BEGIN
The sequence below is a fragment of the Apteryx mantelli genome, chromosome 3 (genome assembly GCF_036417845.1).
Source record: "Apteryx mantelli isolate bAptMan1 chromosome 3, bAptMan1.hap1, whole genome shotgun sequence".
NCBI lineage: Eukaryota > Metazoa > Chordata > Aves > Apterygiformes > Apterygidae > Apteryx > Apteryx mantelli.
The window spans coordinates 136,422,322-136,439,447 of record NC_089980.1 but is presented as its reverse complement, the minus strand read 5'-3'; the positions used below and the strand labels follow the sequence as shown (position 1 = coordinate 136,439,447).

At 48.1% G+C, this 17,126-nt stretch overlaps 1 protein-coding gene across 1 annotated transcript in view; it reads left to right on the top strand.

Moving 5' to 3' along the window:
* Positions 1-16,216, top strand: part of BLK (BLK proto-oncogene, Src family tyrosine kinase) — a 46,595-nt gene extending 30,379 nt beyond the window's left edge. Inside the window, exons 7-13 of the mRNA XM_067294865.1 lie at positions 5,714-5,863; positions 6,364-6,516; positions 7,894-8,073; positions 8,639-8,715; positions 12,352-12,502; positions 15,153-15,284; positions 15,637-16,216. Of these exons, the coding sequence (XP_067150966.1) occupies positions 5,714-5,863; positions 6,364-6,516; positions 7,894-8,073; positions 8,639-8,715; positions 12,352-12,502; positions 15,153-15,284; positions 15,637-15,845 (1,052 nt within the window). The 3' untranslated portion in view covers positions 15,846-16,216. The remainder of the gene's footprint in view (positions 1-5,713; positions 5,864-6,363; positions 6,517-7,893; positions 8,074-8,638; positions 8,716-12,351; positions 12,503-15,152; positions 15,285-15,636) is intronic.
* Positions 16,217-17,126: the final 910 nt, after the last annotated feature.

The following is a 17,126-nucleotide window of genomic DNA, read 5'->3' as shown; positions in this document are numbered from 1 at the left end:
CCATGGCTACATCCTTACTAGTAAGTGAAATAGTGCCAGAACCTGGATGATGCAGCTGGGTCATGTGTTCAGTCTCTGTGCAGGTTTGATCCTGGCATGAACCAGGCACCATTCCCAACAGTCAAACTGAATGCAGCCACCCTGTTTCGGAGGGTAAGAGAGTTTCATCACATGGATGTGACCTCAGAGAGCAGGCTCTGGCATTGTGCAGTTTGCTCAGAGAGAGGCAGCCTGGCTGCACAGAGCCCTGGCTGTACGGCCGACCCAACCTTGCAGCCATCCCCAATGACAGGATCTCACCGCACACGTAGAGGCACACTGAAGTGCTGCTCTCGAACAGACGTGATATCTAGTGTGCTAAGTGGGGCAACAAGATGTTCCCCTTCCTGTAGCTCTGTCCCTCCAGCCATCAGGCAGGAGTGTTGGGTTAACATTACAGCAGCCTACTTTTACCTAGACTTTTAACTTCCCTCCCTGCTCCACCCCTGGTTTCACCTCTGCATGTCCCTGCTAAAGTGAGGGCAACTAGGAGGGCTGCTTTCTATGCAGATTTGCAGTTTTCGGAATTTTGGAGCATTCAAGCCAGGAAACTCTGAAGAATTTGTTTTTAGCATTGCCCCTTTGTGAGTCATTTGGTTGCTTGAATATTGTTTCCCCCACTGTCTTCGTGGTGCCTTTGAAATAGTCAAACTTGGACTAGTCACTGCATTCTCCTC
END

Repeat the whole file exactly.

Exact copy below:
The sequence below is a fragment of the Apteryx mantelli genome, chromosome 3 (genome assembly GCF_036417845.1).
Source record: "Apteryx mantelli isolate bAptMan1 chromosome 3, bAptMan1.hap1, whole genome shotgun sequence".
NCBI lineage: Eukaryota > Metazoa > Chordata > Aves > Apterygiformes > Apterygidae > Apteryx > Apteryx mantelli.
The window spans coordinates 136,422,322-136,439,447 of record NC_089980.1 but is presented as its reverse complement, the minus strand read 5'-3'; the positions used below and the strand labels follow the sequence as shown (position 1 = coordinate 136,439,447).

At 48.1% G+C, this 17,126-nt stretch overlaps 1 protein-coding gene across 1 annotated transcript in view; it reads left to right on the top strand.

Moving 5' to 3' along the window:
* Positions 1-16,216, top strand: part of BLK (BLK proto-oncogene, Src family tyrosine kinase) — a 46,595-nt gene extending 30,379 nt beyond the window's left edge. Inside the window, exons 7-13 of the mRNA XM_067294865.1 lie at positions 5,714-5,863; positions 6,364-6,516; positions 7,894-8,073; positions 8,639-8,715; positions 12,352-12,502; positions 15,153-15,284; positions 15,637-16,216. Of these exons, the coding sequence (XP_067150966.1) occupies positions 5,714-5,863; positions 6,364-6,516; positions 7,894-8,073; positions 8,639-8,715; positions 12,352-12,502; positions 15,153-15,284; positions 15,637-15,845 (1,052 nt within the window). The 3' untranslated portion in view covers positions 15,846-16,216. The remainder of the gene's footprint in view (positions 1-5,713; positions 5,864-6,363; positions 6,517-7,893; positions 8,074-8,638; positions 8,716-12,351; positions 12,503-15,152; positions 15,285-15,636) is intronic.
* Positions 16,217-17,126: the final 910 nt, after the last annotated feature.

The following is a 17,126-nucleotide window of genomic DNA, read 5'->3' as shown; positions in this document are numbered from 1 at the left end:
CCATGGCTACATCCTTACTAGTAAGTGAAATAGTGCCAGAACCTGGATGATGCAGCTGGGTCATGTGTTCAGTCTCTGTGCAGGTTTGATCCTGGCATGAACCAGGCACCATTCCCAACAGTCAAACTGAATGCAGCCACCCTGTTTCGGAGGGTAAGAGAGTTTCATCACATGGATGTGACCTCAGAGAGCAGGCTCTGGCATTGTGCAGTTTGCTCAGAGAGAGGCAGCCTGGCTGCACAGAGCCCTGGCTGTACGGCCGACCCAACCTTGCAGCCATCCCCAATGACAGGATCTCACCGCACACGTAGAGGCACACTGAAGTGCTGCTCTCGAACAGACGTGATATCTAGTGTGCTAAGTGGGGCAACAAGATGTTCCCCTTCCTGTAGCTCTGTCCCTCCAGCCATCAGGCAGGAGTGTTGGGTTAACATTACAGCAGCCTACTTTTACCTAGACTTTTAACTTCCCTCCCTGCTCCACCCCTGGTTTCACCTCTGCATGTCCCTGCTAAAGTGAGGGCAACTAGGAGGGCTGCTTTCTATGCAGATTTGCAGTTTTCGGAATTTTGGAGCATTCAAGCCAGGAAACTCTGAAGAATTTGTTTTTAGCATTGCCCCTTTGTGAGTCATTTGGTTGCTTGAATATTGTTTCCCCCACTGTCTTCGTGGTGCCTTTGAAATAGTCAAACTTGGACTAGTCACTGCATTCTCCTC